"I went on one recon mission to Detroit. Didn't get within 10 miles of it. The roads are a mess. Deserted vehicles, rubble. From some radio broadcasts, mainly CB, we've intercepted, half the Metro area is gone. They are literally eating each other down there. The death toll is proabably at least half a million and maybe three or four times higher than that."

"Most of those who did get out headed south into Ohio and beyond. By the time the military pulled out, gasoline was scarce. I don't think we have too much to worry about bands of marauders. At least not large groups, anyway."

"Right now, St. Clair County needs to deal with it's refugee problem. They'd like to pass about 2-3000 our way. Their own farm production will be adequate, they say. They, too, are just about out of fuel. Other than food, they are lacking in just about everything. The big worry is for an epidemic to breakout. The dying is far from over."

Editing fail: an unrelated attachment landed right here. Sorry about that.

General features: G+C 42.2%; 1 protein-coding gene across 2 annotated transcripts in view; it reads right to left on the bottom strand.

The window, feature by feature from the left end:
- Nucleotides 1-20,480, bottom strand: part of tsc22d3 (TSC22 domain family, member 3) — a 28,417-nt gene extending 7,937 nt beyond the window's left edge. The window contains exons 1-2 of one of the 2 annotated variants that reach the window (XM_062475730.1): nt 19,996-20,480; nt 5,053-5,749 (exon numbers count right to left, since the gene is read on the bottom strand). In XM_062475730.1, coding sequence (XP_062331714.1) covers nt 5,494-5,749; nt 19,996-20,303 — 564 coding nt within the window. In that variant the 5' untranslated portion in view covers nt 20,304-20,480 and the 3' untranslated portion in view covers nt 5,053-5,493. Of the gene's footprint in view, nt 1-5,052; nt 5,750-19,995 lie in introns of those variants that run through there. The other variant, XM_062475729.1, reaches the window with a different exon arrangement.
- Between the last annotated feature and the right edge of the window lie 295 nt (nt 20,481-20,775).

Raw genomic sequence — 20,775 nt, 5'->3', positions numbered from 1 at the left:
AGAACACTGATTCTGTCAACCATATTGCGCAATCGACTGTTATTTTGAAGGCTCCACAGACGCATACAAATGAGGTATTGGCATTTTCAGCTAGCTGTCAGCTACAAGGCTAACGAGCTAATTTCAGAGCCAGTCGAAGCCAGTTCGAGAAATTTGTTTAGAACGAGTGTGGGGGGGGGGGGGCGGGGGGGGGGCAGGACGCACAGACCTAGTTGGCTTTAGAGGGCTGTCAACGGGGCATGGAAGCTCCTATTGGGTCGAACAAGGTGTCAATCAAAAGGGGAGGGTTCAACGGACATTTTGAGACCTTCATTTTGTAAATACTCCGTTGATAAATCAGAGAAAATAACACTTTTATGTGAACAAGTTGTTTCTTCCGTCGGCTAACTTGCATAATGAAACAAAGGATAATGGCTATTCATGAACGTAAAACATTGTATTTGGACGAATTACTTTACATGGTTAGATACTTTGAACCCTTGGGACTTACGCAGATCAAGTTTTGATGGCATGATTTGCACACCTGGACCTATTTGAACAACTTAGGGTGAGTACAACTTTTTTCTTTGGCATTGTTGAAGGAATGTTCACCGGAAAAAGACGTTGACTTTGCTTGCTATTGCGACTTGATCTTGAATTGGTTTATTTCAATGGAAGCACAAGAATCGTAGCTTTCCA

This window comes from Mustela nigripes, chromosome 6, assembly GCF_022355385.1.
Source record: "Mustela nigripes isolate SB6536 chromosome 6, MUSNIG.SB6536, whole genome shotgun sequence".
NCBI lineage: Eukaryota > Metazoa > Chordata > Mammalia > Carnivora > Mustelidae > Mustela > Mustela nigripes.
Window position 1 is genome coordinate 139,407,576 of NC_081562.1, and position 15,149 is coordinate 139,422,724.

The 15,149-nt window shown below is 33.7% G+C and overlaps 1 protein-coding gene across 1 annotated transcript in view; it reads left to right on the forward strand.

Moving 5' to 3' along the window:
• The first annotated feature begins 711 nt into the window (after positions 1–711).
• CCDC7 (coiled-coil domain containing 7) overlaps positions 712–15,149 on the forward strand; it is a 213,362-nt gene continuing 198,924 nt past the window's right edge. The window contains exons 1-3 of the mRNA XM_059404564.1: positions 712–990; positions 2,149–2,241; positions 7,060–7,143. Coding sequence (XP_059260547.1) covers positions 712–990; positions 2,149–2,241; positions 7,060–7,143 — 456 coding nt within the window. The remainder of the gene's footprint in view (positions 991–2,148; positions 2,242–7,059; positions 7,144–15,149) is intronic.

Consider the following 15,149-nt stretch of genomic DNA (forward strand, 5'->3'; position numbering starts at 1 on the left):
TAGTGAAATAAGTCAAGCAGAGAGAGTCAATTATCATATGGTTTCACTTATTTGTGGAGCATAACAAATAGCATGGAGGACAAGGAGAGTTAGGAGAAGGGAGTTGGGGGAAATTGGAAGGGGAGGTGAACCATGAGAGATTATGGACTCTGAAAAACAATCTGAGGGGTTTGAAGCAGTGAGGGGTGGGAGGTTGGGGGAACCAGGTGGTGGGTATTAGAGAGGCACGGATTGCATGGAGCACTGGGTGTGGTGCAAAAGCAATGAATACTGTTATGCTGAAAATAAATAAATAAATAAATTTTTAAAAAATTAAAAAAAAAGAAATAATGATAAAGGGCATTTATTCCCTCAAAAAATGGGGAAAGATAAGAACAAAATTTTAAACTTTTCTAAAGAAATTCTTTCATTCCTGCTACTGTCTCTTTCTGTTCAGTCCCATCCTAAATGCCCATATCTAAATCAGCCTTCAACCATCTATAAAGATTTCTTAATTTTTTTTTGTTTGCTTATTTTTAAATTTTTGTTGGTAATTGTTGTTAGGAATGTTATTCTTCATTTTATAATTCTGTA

Roger Maas then gave his report. The Huron County Militia (HCM), were now over a 1,000 strong. Most were assigned to assisting their local law enforcement. About a third were being used for the roadblocks. Coastal patrols worried him. Most of the county was surrounded on three sides by water. As far as the land routes, he had beefed up the defenses to the west, where trouble from the small cities of Saginaw and Bay City existed.

There had been two skirmishes already and he expected more. Casaulties were light for the HCM. Now that the harvest was in, he wanted to add another few hundred. Winter would put a further strain on manpower.

Some good news followed when the manufacturers reported that they were confident about converting much of the towed farming equipment to beast-power. Leather was needed, and all animals which will die from attrition or hunting would be utilized. Making fasteners and other components for yokes and harnesses would be no problem.

Replicating other equipment from plans based on the Amish devices would be done, but in limited numbers. They were hopeful to have enough in time for the next season, but this would add to the decline in expected output. The days of high-tech, mechanized farming were gone.